Aside from serotonin and melatonin, studies suggest that magnesium plays a crucial role in sleep. Magnesium is considered to be an “anti-stress” mineral because it works to calm the nerves and relax the muscles. We recommend ensuring your diet contains foods that are good sources of magnesium, such as leafy green vegetables, black beans, avocado, dried pumpkin seeds and bananas. Maximize your absorption of magnesium rich foods by avoiding eating foods that contain phytates (nuts and grains) at the same time, or take the extra measure to remove phytates from your foods.
Elevated levels of cortisol are a common cause of sleep disturbance. If you’re in too much of a caloric deficit, dealing with a tough training schedule or depriving your body of carbs, you may find yourself waking up early because of disrupted cortisol rhythms – usually this is some-time between 3-5am.
Alternatively, you may find yourself suffering from the “wired and tired” phenomenon, where you find it hard to go to bed and difficult to wake up in the morning. This is usually caused by inappropriately elevated levels of cortisol in the evening.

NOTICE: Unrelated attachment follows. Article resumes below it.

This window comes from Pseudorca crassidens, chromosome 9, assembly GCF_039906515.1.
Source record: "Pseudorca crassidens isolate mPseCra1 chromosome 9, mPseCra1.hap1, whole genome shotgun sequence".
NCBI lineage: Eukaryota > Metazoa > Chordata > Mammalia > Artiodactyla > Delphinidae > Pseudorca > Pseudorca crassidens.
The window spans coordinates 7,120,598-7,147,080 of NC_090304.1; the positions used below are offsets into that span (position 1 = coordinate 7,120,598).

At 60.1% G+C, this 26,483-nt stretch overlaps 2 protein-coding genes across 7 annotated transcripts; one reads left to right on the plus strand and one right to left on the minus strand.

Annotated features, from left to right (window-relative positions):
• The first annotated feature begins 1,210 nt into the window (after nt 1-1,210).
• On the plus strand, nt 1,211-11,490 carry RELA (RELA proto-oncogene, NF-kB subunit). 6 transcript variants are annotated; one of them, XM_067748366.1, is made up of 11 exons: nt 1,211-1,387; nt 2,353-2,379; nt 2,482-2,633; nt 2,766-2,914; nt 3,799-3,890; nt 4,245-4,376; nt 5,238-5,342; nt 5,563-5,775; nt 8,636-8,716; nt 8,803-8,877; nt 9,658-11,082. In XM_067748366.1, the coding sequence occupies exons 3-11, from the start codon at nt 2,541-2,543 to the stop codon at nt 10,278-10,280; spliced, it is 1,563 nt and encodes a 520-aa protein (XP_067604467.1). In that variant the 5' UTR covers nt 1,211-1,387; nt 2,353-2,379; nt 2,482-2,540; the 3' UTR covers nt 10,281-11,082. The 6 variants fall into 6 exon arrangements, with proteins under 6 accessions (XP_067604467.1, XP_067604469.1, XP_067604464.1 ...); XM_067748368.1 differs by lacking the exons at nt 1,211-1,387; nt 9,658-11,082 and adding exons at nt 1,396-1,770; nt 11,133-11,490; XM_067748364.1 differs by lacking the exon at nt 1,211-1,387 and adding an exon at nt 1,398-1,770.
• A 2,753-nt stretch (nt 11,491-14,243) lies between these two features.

Either way, you’re most likely dealing with chronic stress and a disrupted cortisol rhythm.
A stress management protocol is recommended – you might want to check out our 14 Hacks to Sleeping Better than Ever for some destressing lifestyle strategies – but the following supplements may be helpful additions to your diet.
Supplements for better Sleep
Sometimes supplements can be beneficial for a short period when you might not have as much control over your nutrition or the stress that is present in your life. Here are some recommendations for supplements that will help bring your body back in to balance and assist with helping you achieve better quality sleep.
Phosphatidylserine (PS) is effective in cortisol regulation/suppression and can help to control evening cortisol levels, leading to better sleep quality. Try 100mg an hour or so before bed.
Valerian root is known to cause sedative and calming effects and is often prescribed to help combat insomnia and anxiety.
5-HTP can help to increase tryptophan stores that have been depleted by chronic stress. Try 50 mg, 30 to 60 minutes before bed.
Relora is a proprietary blend of Magnolia Officinalisand Phellodendron amurensethat can relieve stress and calm neurological excitation. It is also thought to help relieve stress-related eating. Take as directed before bed.